A new generation of consumers – the Millennials – has recently become the largest demographic cohort in the country, explains Stephen Biggar, senior analyst with Argus Research, a leading independent Wall Street. research firm.
This group, with new lifestyle preferences and different career goals, is demanding a new menu of sustainable products and services.
There are now over 92 million Millennials, born between 1982 and 2000 and ranging in age from their late-teens to their mid-30s. Given this age spread, their purchasing power is still emerging.
According to our research, Millennials have $2.6 trillion in direct annual purchasing power, mostly representing older Millennials established in their work and families.
They have an additional $700 billion in indirect purchasing power, representing spending by their mainly Baby Boomer parents on housing, sustenance, clothing, education, healthcare and entertainment.
Millennials are already coveted by marketers, even though their annual spending is 35% below the spending levels of the generation ahead of them, Gen X, and 64% below the spending levels of the Baby Boomers.
As Millennials rise into their maturity, they will increasingly control their own spending and their earnings are expected to grow. As well, disposable income will further rise as late-20s Millennials pay off their “mountain” of student debt.
A Different Kind of Rebellion
The Baby Boomers, those born between 1946 and 1964, were such a mighty demographic force that they over-shadowed the follow-on Generation X (those born from 1964 to 1982). While there was some second-generation overlap, many Boomers competed for jobs with Gen X (rather than parented them). The biggest part of the Boomer cohort bore the children known as the Millennials.
The generations are different. Boomers, in their younger days, openly fought with their Greatest Generation parents over politics, race, feminism, the Vietnam War and sexual mores, among other things. But over time, their fire died down. Boomers, for all their early rebelliousness, grew up on Classic Coke and Big Macs, and never really questioned how and where their jeans and sneakers were made.
Millennials are staging a subtler, but more-sustained rebellion. They don’t decry their parents’ beliefs, mores, or tastes; they simply have not adopted them. Without the protest-march fanfare of young Boomers, Millennials have quietly extracted elements of the 1960s and 1970s countercultural ethos, including “back to the land,” “sustainable” and “green.”
Shaping an Evolving, Sustainable Future
Millennials have grown up in the digital age, which has granted them insight into the real world never experienced by prior generations. Immersed in the real-time news cycle, Millennials insist that their devices and clothes come from workplaces that use resources sparingly, practice sustainability, and treat workers fairly. They are quick to find the lowest prices on the internet.
Further, much as they want to make the earth a healthier place, they are insisting on healthier fare for themselves and their children. They eat better than the Boomers, smoke less and exercise more. In short, Millennials are completely at home in the consumer economy; but they’re reshaping it to produce the goods, products, and services they want.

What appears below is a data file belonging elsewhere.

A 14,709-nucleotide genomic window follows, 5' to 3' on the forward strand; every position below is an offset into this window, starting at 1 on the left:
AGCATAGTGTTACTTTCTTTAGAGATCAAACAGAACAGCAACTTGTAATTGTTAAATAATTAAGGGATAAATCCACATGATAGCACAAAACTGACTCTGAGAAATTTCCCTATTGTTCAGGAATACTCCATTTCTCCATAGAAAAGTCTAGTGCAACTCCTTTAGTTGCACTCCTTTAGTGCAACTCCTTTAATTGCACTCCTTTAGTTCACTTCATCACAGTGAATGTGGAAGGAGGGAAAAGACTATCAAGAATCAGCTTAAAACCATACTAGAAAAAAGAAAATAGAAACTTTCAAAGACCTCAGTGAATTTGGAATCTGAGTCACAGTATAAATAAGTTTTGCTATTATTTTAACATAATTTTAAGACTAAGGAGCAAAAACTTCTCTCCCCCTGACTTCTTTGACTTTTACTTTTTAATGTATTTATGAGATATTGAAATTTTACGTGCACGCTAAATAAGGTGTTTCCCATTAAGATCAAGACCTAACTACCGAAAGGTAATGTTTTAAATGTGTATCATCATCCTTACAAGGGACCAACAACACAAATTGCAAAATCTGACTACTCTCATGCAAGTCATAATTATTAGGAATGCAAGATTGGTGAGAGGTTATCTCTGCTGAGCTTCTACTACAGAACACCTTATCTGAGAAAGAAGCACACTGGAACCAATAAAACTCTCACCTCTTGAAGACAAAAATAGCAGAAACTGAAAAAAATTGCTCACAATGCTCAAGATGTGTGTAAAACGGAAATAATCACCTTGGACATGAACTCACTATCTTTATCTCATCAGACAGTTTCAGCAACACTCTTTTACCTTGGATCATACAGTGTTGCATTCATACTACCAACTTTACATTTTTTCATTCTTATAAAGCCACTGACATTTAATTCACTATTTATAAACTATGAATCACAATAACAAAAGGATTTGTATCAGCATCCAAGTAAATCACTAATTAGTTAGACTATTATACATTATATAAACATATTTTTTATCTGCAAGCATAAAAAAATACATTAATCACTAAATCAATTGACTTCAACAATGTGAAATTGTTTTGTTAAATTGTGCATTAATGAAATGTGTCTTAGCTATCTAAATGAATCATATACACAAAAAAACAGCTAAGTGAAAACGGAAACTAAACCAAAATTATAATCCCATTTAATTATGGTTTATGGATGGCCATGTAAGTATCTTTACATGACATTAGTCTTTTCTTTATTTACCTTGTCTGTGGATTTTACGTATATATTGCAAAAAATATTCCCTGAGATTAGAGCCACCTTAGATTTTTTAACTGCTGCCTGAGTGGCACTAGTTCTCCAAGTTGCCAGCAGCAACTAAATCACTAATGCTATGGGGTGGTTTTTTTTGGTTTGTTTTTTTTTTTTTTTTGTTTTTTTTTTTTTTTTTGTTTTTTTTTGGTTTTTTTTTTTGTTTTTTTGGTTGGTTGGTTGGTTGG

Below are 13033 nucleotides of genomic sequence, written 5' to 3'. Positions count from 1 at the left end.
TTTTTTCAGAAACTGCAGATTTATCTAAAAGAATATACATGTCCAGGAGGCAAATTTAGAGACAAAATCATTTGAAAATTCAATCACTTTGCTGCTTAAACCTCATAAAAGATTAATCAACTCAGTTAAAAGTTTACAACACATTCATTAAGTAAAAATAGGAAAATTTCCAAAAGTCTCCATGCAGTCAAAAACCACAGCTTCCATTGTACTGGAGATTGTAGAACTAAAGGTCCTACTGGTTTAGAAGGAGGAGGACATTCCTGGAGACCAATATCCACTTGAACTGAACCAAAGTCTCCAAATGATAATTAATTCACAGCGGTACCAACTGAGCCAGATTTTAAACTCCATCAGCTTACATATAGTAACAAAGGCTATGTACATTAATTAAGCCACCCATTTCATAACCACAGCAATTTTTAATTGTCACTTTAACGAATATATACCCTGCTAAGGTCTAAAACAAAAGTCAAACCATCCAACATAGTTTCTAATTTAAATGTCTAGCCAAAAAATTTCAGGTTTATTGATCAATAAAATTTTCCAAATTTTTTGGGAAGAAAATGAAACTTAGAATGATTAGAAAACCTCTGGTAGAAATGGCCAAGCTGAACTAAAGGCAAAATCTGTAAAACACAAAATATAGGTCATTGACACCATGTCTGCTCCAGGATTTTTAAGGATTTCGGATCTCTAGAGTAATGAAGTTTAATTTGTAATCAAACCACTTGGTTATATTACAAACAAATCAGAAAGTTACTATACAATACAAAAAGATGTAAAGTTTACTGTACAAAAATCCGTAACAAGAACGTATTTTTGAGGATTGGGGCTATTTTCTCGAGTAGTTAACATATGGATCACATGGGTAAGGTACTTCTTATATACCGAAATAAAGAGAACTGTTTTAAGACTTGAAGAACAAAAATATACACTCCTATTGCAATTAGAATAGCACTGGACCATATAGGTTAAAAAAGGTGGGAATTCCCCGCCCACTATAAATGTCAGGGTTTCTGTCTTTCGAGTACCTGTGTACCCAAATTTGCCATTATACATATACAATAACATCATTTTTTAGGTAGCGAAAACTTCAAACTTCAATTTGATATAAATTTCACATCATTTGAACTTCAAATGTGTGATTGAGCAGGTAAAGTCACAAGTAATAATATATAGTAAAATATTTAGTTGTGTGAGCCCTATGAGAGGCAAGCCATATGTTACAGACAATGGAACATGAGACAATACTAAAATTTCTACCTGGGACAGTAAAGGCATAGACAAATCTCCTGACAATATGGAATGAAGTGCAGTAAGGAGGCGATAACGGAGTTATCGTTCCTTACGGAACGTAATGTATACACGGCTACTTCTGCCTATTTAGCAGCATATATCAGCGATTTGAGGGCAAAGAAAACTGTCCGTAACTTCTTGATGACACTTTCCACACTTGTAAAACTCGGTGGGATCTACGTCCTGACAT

Millennials have been surrounded by fantastic affluence but have also seen their middle-class parents fighting to hold onto their lifestyles.
After watching corporations discard their parents when they reach 50 or 55, Millennials more than any prior generation seek to build careers rather than earn salaries; they value co-worker networks over any single job; and start their own companies with unmatched entrepreneurial zeal. They are pushing the economy to evolve.
Building the Argus Millennial Generation Portfolio
The intersection of these trends – sustainability, healthier living, and an entrepreneurial spirit – has resulted in the emergence and growth of numerous companies well suited to the new generation. Many of these companies are expected to be future industry leaders and are included in the dynamic Argus Universe of Coverage.
In this report, we present our latest version of the Argus Millennial Generation portfolio. A diversified portfolio, of course, is more than just a list of companies. To build the Argus Millennial Generation Portfolio, we applied concepts such as industry diversification, balance-sheet strength and growth at a reasonable price.
For example, our portfolio includes representation in 10 of the 11 GICS sectors, with over-weights, not surprisingly, in the Technology and Consumer groups.
We note that the portfolio is not a value portfolio — the P/E ratio of 29 and the P/S ratio of 5.3 are both higher than the averages for the S&P 500. Yet for the high price, we do expect strong growth. The average five-year growth rate for the stocks in the portfolio is 16.
Meanwhile, we have taken steps to reduce risk, including the industry diversification as well as a focus on large-cap stocks (as the average market cap for the stocks in the portfolio is $127 billion). We also generate income from this portfolio: the average yield is 1.0%. The average beta is 1.03.
New Stocks in the Portfolio
We have added the following stocks to the portfolio based on our latest review:
* Mastercard Inc. (MA)
* Nike Inc. (NKE)
* Charles River Laboratories Inc. (CRL)
Stephen Biggar is director of product strategy at Argus Research.
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